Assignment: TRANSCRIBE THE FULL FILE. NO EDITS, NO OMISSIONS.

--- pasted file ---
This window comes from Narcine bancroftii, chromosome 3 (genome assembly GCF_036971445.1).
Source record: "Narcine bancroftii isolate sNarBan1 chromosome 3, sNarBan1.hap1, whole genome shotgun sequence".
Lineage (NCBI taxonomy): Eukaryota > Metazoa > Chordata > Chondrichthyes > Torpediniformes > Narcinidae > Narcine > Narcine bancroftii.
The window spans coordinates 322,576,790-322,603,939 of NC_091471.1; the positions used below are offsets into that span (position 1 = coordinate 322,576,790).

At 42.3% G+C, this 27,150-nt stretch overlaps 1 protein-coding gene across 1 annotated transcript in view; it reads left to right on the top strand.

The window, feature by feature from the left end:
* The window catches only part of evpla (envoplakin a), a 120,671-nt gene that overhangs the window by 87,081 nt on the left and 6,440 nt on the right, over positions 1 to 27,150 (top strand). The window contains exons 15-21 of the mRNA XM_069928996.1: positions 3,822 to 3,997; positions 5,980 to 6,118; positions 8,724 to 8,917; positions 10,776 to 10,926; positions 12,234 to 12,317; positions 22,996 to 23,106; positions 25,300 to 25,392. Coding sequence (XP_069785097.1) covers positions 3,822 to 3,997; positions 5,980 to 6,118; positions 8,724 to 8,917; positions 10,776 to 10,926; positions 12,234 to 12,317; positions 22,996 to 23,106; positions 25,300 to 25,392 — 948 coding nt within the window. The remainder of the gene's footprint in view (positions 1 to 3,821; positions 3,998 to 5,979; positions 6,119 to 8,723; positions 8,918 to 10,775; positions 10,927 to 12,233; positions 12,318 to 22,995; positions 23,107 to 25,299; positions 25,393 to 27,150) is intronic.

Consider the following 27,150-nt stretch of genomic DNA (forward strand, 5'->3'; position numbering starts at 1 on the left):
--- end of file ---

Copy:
This window comes from Narcine bancroftii, chromosome 3 (genome assembly GCF_036971445.1).
Source record: "Narcine bancroftii isolate sNarBan1 chromosome 3, sNarBan1.hap1, whole genome shotgun sequence".
Lineage (NCBI taxonomy): Eukaryota > Metazoa > Chordata > Chondrichthyes > Torpediniformes > Narcinidae > Narcine > Narcine bancroftii.
The window spans coordinates 322,576,790-322,603,939 of NC_091471.1; the positions used below are offsets into that span (position 1 = coordinate 322,576,790).

At 42.3% G+C, this 27,150-nt stretch overlaps 1 protein-coding gene across 1 annotated transcript in view; it reads left to right on the top strand.

The window, feature by feature from the left end:
* The window catches only part of evpla (envoplakin a), a 120,671-nt gene that overhangs the window by 87,081 nt on the left and 6,440 nt on the right, over positions 1 to 27,150 (top strand). The window contains exons 15-21 of the mRNA XM_069928996.1: positions 3,822 to 3,997; positions 5,980 to 6,118; positions 8,724 to 8,917; positions 10,776 to 10,926; positions 12,234 to 12,317; positions 22,996 to 23,106; positions 25,300 to 25,392. Coding sequence (XP_069785097.1) covers positions 3,822 to 3,997; positions 5,980 to 6,118; positions 8,724 to 8,917; positions 10,776 to 10,926; positions 12,234 to 12,317; positions 22,996 to 23,106; positions 25,300 to 25,392 — 948 coding nt within the window. The remainder of the gene's footprint in view (positions 1 to 3,821; positions 3,998 to 5,979; positions 6,119 to 8,723; positions 8,918 to 10,775; positions 10,927 to 12,233; positions 12,318 to 22,995; positions 23,107 to 25,299; positions 25,393 to 27,150) is intronic.

Consider the following 27,150-nt stretch of genomic DNA (forward strand, 5'->3'; position numbering starts at 1 on the left):